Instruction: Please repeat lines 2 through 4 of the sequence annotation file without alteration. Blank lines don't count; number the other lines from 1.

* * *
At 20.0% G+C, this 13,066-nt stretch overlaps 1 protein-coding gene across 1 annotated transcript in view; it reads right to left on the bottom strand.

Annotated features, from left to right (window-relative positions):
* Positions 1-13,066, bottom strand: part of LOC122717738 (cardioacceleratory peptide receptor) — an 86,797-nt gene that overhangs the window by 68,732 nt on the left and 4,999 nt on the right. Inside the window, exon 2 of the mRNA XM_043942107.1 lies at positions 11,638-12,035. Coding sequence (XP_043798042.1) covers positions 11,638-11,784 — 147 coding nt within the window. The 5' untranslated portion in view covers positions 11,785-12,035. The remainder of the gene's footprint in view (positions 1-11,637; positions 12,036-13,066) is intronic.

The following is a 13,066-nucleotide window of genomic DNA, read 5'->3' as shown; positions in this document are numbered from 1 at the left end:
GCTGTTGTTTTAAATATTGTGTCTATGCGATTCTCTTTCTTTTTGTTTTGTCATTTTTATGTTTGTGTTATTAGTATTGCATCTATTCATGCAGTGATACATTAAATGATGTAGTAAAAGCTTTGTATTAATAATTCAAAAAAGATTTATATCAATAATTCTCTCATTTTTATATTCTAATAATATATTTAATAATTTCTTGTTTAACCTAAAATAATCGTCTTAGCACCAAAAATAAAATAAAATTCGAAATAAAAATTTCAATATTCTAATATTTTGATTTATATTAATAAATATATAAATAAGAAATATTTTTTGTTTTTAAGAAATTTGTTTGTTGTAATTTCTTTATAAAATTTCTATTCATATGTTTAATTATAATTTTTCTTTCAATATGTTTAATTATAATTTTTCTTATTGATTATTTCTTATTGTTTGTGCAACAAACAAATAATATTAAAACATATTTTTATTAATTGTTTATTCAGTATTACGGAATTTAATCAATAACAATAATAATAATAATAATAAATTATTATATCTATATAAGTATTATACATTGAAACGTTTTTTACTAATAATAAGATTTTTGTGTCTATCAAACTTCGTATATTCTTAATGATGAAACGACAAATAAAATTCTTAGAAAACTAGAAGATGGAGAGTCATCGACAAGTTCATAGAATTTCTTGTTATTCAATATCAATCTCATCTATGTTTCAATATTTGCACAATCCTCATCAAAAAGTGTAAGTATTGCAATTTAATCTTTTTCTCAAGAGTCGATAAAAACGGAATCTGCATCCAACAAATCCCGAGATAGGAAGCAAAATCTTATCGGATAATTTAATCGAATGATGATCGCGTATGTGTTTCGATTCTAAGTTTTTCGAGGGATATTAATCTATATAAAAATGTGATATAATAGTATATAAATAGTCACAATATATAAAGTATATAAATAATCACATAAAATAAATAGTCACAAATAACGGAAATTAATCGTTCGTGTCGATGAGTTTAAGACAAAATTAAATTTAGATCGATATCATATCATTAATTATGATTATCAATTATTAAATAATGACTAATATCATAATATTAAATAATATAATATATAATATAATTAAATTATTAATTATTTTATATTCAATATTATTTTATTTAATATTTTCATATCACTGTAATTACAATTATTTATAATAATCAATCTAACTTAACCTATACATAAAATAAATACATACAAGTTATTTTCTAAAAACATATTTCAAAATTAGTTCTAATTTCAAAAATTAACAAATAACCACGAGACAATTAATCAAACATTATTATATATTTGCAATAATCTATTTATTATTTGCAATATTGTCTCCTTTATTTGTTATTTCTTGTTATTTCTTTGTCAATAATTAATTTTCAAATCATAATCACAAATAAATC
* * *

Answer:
Annotated features, from left to right (window-relative positions):
* Positions 1-13,066, bottom strand: part of LOC122717738 (cardioacceleratory peptide receptor) — an 86,797-nt gene that overhangs the window by 68,732 nt on the left and 4,999 nt on the right. Inside the window, exon 2 of the mRNA XM_043942107.1 lies at positions 11,638-12,035. Coding sequence (XP_043798042.1) covers positions 11,638-11,784 — 147 coding nt within the window. The 5' untranslated portion in view covers positions 11,785-12,035. The remainder of the gene's footprint in view (positions 1-11,637; positions 12,036-13,066) is intronic.

The following is a 13,066-nucleotide window of genomic DNA, read 5'->3' as shown; positions in this document are numbered from 1 at the left end: